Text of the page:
Some time ago, I came across this article heralding the future of retail in Australia (and, by extension, the Western developed world). I've thought about it many times since because it's based on a premise that I see repeated time and time again in discussions about how shopping patterns - and shops themselves - are evolving. This premise is the seemingly pervasive fear that e-commerce is in the process of rendering bricks and mortar shopping obsolete... and that the only way traditional store can hope to compete is by becoming more... well... bionic. 

“Technology is moving back into the store with savvy retailers now considering ways they can excite their customers through automating more of the shopping process... Think scan a barcode and go, using gesture browsing on interactive screens, providing Google Glass to store assistants and offering geolocation services for time-poor customers.”


As someone who spends a lot of time thinking about the intersections between traditional and digital retail spaces, I can't help thinking that this vision of a brave new shopping world seriously misses the mark. And that's good news for small retail businesses who don't have the budgets to outfit their sales team with Google Glasses! 

It's true that high street stores need to find creative ways to evolve as customers' expectations around personalisation and convenience are reshaped by their internet informed world. But I don't believe our goal should be simply to make physical stores feel more like 'the internet' in order to justify their continued existence. In fact, I believe that truly savvy retailers understand that the absolute opposite is true.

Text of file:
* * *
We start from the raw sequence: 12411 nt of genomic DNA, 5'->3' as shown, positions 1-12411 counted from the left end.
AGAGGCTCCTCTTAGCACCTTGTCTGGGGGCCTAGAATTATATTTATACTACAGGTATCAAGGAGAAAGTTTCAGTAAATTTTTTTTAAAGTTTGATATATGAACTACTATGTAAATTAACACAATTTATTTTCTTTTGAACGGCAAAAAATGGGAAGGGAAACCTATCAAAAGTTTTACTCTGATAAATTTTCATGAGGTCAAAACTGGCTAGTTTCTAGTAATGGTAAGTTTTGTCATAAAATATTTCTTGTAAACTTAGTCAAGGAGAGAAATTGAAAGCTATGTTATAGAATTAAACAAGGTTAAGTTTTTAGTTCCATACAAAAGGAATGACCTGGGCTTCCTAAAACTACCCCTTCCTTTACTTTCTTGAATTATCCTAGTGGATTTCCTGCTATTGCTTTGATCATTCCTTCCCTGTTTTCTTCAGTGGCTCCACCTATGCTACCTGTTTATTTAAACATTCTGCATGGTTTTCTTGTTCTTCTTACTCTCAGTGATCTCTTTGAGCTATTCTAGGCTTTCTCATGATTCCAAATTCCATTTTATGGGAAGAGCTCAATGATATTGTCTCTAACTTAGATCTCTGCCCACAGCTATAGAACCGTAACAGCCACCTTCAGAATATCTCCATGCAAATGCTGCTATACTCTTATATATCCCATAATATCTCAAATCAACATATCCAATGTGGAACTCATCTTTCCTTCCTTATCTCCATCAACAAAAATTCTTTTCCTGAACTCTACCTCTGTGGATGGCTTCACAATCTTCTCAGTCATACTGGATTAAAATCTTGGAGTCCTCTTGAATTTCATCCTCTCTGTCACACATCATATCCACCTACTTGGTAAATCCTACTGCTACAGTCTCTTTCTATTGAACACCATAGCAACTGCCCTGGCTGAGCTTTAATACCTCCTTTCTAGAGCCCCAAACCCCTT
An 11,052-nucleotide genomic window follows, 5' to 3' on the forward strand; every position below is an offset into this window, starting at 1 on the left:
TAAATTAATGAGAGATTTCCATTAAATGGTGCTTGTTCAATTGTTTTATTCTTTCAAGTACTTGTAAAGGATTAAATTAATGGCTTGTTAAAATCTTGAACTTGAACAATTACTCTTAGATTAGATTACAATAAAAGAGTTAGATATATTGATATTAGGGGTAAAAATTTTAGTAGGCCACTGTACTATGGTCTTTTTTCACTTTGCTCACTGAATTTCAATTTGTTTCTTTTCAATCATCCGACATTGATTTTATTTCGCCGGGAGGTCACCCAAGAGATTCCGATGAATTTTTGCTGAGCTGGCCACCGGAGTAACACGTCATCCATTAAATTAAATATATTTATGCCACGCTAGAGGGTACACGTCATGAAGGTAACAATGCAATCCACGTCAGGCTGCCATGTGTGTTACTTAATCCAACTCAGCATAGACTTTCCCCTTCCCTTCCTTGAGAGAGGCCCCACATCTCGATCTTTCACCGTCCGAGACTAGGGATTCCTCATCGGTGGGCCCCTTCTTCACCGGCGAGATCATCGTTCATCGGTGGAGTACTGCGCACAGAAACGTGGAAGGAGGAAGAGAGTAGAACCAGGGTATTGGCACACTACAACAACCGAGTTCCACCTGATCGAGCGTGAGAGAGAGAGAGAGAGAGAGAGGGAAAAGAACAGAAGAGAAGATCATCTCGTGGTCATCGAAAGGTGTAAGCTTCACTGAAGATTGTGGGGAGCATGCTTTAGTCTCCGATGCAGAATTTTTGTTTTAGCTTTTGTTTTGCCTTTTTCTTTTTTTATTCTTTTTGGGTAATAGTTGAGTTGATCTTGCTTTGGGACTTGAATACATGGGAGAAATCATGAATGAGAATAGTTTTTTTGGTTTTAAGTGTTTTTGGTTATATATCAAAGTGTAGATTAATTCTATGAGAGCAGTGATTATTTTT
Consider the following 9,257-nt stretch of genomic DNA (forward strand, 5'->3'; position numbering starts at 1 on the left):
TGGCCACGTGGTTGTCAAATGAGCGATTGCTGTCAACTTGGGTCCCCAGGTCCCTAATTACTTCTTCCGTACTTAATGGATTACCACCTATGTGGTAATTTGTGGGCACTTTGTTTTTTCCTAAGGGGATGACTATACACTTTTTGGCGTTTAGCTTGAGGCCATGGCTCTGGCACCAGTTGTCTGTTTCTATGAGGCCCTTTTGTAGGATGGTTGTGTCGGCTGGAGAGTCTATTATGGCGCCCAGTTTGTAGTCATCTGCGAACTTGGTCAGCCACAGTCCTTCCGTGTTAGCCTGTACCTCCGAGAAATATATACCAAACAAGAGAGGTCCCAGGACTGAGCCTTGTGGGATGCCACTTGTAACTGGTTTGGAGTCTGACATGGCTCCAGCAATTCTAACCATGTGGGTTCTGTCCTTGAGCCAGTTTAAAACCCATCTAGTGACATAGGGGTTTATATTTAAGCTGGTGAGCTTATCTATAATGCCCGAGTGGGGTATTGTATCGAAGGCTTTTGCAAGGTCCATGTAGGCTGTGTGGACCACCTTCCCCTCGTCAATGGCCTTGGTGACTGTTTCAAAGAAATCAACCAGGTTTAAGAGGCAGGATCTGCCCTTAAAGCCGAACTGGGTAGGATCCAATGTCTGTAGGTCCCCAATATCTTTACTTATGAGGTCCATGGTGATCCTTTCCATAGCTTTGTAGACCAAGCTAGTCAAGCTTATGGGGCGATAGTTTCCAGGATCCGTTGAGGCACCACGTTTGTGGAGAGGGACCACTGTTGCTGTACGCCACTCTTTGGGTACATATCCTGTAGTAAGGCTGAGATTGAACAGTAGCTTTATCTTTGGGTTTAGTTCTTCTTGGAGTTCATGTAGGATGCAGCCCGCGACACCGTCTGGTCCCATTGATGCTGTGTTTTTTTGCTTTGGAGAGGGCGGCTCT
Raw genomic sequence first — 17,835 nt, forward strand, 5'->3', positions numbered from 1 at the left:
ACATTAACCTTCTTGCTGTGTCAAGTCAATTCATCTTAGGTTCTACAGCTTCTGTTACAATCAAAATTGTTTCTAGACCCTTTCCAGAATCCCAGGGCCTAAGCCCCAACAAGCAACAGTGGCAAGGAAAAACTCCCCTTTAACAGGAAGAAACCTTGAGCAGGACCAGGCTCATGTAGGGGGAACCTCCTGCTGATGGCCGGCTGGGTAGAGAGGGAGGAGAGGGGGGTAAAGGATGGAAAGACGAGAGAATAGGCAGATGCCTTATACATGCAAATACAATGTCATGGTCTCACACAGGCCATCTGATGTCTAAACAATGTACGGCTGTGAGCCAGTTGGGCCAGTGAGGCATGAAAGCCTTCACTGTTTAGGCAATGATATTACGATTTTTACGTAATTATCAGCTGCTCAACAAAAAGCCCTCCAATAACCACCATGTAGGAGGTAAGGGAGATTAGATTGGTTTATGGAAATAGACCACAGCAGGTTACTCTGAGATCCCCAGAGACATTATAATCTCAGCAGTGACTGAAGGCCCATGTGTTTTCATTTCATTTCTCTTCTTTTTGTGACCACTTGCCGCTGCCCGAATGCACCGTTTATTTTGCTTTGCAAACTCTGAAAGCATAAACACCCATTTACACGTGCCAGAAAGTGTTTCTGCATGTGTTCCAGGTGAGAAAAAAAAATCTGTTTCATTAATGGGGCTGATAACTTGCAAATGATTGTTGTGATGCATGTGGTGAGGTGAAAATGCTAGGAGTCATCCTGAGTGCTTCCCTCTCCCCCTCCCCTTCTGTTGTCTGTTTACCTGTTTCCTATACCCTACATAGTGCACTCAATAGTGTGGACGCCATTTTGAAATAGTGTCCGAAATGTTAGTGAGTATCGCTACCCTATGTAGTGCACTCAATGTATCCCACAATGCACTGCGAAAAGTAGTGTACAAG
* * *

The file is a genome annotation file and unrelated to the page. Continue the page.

In my experience of running a bricks and mortar independent design store, I found that the majority of shoppers came through the doors for the pleasure of browsing. Buying is something we like do with our friends, or to give us a break in an otherwise busy week. Shopping is a way to enjoy some downtime, a chance to have a friendly chat, and to experience a place we find aesthetically inspiring and uplifting. 

If as a shop owner you can deliver this kind of positive experience, these browsers will be psychologically primed to become customers. 

Most of the people who entered my shop had already experienced the brand online, by browsing our website or following our social media. They knew what to expect on our shelves - they'd done their preliminary research and were genuinely interested in the stories behind the products or brands they already had decided were beautiful. The fact that our online presence had already educated them about what we had to offer meant that our job in the real world was to strengthen an emotional connection to a maker's story, to the nostalgia inherent in a particular design, or simply to the experience of being in a shop that feels so lovely they want to bring a piece of it home. 

These points are important to keep in mind now, in late summer, as we do our best to take advantage of the opportunities presented by relaxed shoppers on their summer vacations, and as we begin preparing for the end of year holiday season. These A-typical holiday shoppers are looking for distinct and meaningful gifts for their loved ones... including themselves! If your business it set up in a place where people go to play, they're out in droves right now, trying to buy items that symbolise how they feel about where they are, the fun they're having, or to thank someone for hosting them on their vacation. 

And I'm just not convinced that Goggle glasses and automated touch screen browsing is the most direct route into their hearts or their wallets. Instead of automating the shopping experience, we should think of ways to make it more connective and more human. Rather than focusing on selling things based on their specs, focus instead on promoting in words, photos, and especially on your website the aspects of your products that give them real, heart-felt meaning to people.